Eagan, which has won national recognition for its clean waters and abundant parks, has special bragging rights to an angler's dream in the south-metro area: Within one mile of every resident's home, there is public access to fishing.
Resident George Bohlig, who has lived on Blackhawk Lake since 1975, said it takes a community working together to keep Eagan's many lakes healthy and pristine.
The city, he said, has "been good about keeping lakes decent, but it doesn't come free. And everybody should be willing to support keeping lakes as an important asset for the community."
On Saturday, June 12 -- the 20th anniversary of Eagan's nationally recognized program for water quality -- residents will gather for LakeFest, a celebration of the city's lakes, from 10 a.m. to 2 p.m. at Blackhawk Park, on Murphy Parkway just off Deerwood Drive.
Bohlig exemplifies what many feel, research shows. More than 95 percent of Eagan's residents say lake water quality is important to them, according to public opinion surveys. And 72 percent say quality lakes are "very important," said Tom Garrison, a spokesman for the city.
Public opinion researcher Bill Morris calls Eagan an epicenter of "conservative greens."
"They deeply appreciate natural resources, but also want to know how to pay for environmental programs," Morris said.
In 1990, Eagan became the first city in the state to adopt a comprehensive lake water quality management plan. In 1996, Eagan's lake water quality program received the U.S. Environmental Protection Agency's National First Place award for outstanding municipal storm water control.
Then, in 2007, the city adopted a state-of-the-art water quality and wetland management plan that has been widely praised. Mayor Mike Maguire said such efforts remain a high priority for the city. It has about 200 lakes and ponds that are at least an acre in size, out of about 350 total.
And since 2008, Eagan's popular Neighborhood Fishing Program has provided that public access to fishing within a mile of every home.
At LakeFest on Saturday, residents can take a child fishing without having to worry about bringing a fishing license or even gear, which will be provided to all who are fishing.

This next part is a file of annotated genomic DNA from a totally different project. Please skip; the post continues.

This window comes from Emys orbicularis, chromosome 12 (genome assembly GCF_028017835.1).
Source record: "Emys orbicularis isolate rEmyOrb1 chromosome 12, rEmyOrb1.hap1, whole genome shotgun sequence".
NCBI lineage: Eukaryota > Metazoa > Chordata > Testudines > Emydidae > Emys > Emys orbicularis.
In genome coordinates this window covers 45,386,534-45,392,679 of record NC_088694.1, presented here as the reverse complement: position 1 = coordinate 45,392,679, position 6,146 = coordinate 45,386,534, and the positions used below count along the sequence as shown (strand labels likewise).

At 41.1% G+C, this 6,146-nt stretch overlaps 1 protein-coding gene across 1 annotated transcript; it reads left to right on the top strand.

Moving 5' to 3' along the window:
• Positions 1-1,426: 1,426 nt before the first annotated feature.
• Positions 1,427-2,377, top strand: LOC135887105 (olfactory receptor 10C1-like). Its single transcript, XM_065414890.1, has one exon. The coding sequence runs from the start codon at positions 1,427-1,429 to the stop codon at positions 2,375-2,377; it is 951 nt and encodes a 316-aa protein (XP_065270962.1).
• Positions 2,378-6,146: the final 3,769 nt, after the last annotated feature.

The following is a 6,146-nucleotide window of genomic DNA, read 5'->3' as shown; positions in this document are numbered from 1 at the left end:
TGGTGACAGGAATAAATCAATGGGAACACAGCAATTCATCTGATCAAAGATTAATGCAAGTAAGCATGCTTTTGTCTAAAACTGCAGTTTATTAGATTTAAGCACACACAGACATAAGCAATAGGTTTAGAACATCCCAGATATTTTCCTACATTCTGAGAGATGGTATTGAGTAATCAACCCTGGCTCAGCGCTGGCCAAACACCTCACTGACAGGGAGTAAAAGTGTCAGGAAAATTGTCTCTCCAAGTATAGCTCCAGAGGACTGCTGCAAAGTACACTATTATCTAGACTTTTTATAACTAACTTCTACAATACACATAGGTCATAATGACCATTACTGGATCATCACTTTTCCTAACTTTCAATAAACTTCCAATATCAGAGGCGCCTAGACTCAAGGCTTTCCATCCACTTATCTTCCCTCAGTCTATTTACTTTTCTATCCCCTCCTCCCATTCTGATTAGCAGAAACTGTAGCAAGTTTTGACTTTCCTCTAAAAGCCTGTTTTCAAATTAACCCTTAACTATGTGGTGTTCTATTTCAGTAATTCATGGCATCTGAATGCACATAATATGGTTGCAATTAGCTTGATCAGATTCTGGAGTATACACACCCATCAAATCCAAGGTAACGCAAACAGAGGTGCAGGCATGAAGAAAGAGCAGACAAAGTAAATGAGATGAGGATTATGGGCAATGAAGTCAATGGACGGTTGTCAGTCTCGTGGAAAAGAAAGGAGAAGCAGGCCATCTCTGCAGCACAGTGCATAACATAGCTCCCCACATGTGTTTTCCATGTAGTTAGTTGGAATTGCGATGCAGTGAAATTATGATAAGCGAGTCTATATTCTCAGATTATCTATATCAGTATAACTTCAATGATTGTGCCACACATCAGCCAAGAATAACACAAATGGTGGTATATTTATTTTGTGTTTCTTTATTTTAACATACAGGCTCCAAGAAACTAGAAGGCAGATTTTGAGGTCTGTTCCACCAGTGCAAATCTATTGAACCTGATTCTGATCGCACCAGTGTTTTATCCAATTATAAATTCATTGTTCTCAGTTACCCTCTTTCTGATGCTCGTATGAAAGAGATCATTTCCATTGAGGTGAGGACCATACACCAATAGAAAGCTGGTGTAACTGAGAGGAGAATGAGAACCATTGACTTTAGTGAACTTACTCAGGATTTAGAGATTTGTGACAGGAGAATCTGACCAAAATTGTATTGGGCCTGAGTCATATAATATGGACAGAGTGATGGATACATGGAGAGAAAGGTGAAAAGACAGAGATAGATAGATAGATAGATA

Other activities are planned. Home Depot, for example, will be on hand to help families build bird houses. Kids will be invited to create "fish print" art, learn about water safety, and take part in water-quality experiments.
Groups from the Minnesota Department of Natural Resources, the Minnesota Pollution Control Agency and the National Audubon Society are putting on informational displays for adults. And there will be music by award-winning folk singer and songwriter Bill Isles of Duluth.
Not only is it "National Get Outdoors Day" and "Take a Kid Fishing Day," Garrison said, but in honor of Eagan's 150th anniversary, a "celebration memento" will be given out to the first 150 attendees who bring canned goods to donate to the sesquicentennial food drive.
Fishing then and now
Fishing is part of the community's heritage. Stories are told, Garrison said, of an Eagan farm wife in the 1800s who traded apple pies for fish speared by nearby American Indians.
These days, the city's most popular lakes include Blackhawk, Schwanz and LeMay. Still, many of Eagan's lakes are not fully appreciated for their good fishing, said Eagan resident Bill Kidder.
He used to trek northward to Lake Mille Lacs and elsewhere to wet a line for walleye and other fishing. But in the past seven years, he's discovered that Eagan lakes offer good catches, too, and close to home.
Within Eagan's borders, Kidder said Friday, he's caught a 36-inch northern pike, an 18-inch large-mouth bass, several nice walleye, crappie and panfish, and a 35-inch channel catfish.
Now, he just wishes a local bait shop would open up for winter and spring fishing.
"Lakes in Eagan are great," Kidder said, "and there are good opportunities to teach little guys and gals how to fish. Eagan's got it going on."
LakeFest 2010 will be held rain or shine. For more information, call 651-675-5300 or go to www.ci.eagan.mn.us.
Joy Powell • 952-882-9017